Pain-related fear and attentional processes in the development of chronic disability in neck pain patients after a motor vehicle accident
01 / 2002 - 01 / 2007
Nederlandse Organisatie voor Wetenschappelijk Onderzoek (NWO)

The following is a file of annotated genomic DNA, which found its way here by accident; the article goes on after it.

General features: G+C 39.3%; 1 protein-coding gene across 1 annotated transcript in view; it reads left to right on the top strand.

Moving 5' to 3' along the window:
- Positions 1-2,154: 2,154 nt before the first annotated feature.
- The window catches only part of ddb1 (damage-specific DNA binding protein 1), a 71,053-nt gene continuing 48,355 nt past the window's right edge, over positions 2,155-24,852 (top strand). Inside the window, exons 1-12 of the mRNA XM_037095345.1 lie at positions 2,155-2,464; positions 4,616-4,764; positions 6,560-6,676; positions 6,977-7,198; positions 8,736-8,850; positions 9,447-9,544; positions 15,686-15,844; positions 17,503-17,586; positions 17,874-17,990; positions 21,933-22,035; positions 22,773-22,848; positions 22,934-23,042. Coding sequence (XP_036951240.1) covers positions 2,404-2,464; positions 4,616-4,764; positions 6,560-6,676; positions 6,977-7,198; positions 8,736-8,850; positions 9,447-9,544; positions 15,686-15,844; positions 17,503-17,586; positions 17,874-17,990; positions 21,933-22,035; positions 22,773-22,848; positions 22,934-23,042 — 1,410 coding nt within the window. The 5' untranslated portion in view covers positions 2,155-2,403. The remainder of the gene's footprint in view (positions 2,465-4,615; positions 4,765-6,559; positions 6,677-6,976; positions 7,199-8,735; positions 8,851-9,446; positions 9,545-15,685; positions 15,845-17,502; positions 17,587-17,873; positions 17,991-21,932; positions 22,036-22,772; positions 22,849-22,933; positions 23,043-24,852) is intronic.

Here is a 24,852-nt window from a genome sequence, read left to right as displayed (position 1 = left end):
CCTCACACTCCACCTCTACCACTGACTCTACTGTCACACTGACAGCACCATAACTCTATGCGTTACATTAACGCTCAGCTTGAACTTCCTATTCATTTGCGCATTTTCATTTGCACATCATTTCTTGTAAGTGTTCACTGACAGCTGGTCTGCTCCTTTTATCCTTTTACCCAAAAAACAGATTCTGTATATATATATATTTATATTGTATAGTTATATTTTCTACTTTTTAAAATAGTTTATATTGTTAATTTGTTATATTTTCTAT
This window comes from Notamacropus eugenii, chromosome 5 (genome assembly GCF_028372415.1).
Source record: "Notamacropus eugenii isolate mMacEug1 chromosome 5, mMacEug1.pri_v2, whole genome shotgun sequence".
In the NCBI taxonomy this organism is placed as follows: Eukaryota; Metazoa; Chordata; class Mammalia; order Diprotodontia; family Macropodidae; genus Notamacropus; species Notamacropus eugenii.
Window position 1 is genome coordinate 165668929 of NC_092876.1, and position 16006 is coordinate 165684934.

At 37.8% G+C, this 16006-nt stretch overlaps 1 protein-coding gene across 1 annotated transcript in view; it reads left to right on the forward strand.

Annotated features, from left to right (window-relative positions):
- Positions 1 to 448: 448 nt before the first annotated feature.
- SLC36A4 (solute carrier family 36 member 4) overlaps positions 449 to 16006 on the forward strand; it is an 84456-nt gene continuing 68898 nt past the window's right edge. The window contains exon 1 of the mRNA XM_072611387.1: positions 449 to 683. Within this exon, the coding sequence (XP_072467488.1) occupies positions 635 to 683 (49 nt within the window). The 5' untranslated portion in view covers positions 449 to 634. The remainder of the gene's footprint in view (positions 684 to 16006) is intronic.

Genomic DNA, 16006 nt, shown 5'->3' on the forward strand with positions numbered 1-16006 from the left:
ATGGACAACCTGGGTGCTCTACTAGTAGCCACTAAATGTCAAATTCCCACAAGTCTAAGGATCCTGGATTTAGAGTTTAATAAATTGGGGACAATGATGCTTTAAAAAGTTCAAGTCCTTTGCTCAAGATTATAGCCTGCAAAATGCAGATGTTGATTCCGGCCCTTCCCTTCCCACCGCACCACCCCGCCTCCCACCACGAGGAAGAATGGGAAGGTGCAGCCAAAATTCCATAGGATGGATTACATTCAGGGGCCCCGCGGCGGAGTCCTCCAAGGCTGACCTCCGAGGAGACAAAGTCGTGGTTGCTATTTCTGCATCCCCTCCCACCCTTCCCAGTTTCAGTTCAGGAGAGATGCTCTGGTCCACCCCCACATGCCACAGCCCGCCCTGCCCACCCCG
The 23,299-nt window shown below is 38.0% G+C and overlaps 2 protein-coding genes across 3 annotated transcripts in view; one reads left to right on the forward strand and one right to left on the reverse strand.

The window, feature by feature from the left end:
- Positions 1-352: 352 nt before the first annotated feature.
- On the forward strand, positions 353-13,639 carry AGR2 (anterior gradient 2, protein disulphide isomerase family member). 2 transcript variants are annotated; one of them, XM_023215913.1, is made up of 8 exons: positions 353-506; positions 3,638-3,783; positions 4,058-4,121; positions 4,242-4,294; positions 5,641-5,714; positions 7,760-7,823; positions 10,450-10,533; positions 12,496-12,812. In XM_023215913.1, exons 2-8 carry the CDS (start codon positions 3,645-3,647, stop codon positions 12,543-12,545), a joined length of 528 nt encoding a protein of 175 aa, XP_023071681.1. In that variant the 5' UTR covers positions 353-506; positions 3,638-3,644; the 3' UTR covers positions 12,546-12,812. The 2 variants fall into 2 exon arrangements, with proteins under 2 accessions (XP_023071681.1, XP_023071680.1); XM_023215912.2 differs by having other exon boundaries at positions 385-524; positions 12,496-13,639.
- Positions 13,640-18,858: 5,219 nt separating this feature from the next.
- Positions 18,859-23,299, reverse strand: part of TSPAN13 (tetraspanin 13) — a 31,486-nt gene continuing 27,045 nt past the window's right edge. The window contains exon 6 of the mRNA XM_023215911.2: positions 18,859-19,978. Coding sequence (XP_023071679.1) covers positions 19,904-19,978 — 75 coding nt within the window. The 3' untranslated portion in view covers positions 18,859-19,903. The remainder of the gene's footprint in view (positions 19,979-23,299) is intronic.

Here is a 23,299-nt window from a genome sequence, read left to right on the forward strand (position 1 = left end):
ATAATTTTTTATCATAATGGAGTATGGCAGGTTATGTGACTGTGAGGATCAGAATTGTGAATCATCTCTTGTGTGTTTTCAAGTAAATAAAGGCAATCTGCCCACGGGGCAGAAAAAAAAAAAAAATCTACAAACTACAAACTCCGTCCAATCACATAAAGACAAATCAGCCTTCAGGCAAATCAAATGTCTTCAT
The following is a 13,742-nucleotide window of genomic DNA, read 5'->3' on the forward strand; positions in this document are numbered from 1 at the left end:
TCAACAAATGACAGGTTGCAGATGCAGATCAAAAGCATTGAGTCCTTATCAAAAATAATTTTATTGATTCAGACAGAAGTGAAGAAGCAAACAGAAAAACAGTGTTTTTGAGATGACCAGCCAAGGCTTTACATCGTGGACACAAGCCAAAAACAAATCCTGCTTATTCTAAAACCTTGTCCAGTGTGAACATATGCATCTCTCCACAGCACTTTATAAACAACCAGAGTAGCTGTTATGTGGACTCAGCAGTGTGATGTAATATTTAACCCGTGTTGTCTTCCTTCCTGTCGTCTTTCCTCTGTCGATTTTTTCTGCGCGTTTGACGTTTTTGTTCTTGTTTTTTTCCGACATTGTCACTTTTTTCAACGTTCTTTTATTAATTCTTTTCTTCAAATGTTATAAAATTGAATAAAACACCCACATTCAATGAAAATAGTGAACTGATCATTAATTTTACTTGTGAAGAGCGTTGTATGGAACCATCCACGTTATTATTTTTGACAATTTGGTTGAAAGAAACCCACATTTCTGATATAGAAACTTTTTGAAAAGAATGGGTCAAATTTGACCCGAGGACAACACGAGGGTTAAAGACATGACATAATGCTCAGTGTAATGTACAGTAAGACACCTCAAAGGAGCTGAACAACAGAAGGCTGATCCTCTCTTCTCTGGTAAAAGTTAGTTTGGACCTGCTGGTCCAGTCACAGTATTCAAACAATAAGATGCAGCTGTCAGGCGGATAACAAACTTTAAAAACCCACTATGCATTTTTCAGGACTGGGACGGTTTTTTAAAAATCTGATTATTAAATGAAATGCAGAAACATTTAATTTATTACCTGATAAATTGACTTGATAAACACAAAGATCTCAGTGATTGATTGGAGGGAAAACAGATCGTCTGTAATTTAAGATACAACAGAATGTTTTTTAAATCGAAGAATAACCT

Chronic neck pain is a common complaint in western society. In more than 90% of the cases, the condition is called non-specific because medical investigations fail to reveal a somatic origin. Neck pain complaints frequently follow motor vehicle accidents, and rear-end collisions in particular. In 20 to 30% of patients with neck complaints after an accident, daily functioning is limited and quality of life is heavily affected in terms of social participation and quality of life one year later. So far, there is a lack of evidence on prognostic factors, and a lack of information on the effectiveness of commonly used treatments. Existing prognostic studies have focused on the influence of accident-related variables, physical factors, premorbid stressors and personality characteristics and revealed little evidence on the predictive power of these variables. The recent literature suggests that future research should focus on improving quality and addressing new questions such as the mechanism, the developmental time factor, and the relevance that these risk factors have for intervention. In the area of musculoskeletal pain, one of the etiologic models that have received increased attention lately fear-avoidance model. This model postulates two opposing behavioral responses: confrontation and avoidance, and presents possible pathways by which injured patients get caught in a downward spiral of increasing avoidance, disability and pain. The model predicts that there are several ways in which pain-related fear can lead to disability, of which catastrophizing beliefs about pain, pain-related fear, hypervigilance to bodily signals and avoidance behaviors are central elements. The aim of the current study is to test whether the fear-avoidance model can successfully be used to predict chronic pain disability due to neck pain as a result of motor vehicle accidents. Because of the identifiable traumatic event, this group is particularly suitable for research on determinants of chronification. The study fits with theme 2b of the NWO Research Program PIJN2b: (Psychosocial determinants of chronification of pain in children, youngsters and adults). It is a test of the assumption that, by analogy with recent and compelling findings in non-specific back pain, pain catastrophizing and pain-related fear are the major determinants for the development of chronic disability and reduced quality of life due to neck pain after a motor vehicle accident. This project not only examines whether attentional processes (hypervigilance) mediate the association between pain-related fear and pain severity, it also tests the effectiveness of a tailored intervention for fearful and catastrophizing subjects with neck pain who are "at risk" for developing chronic disability and reduced quality of life.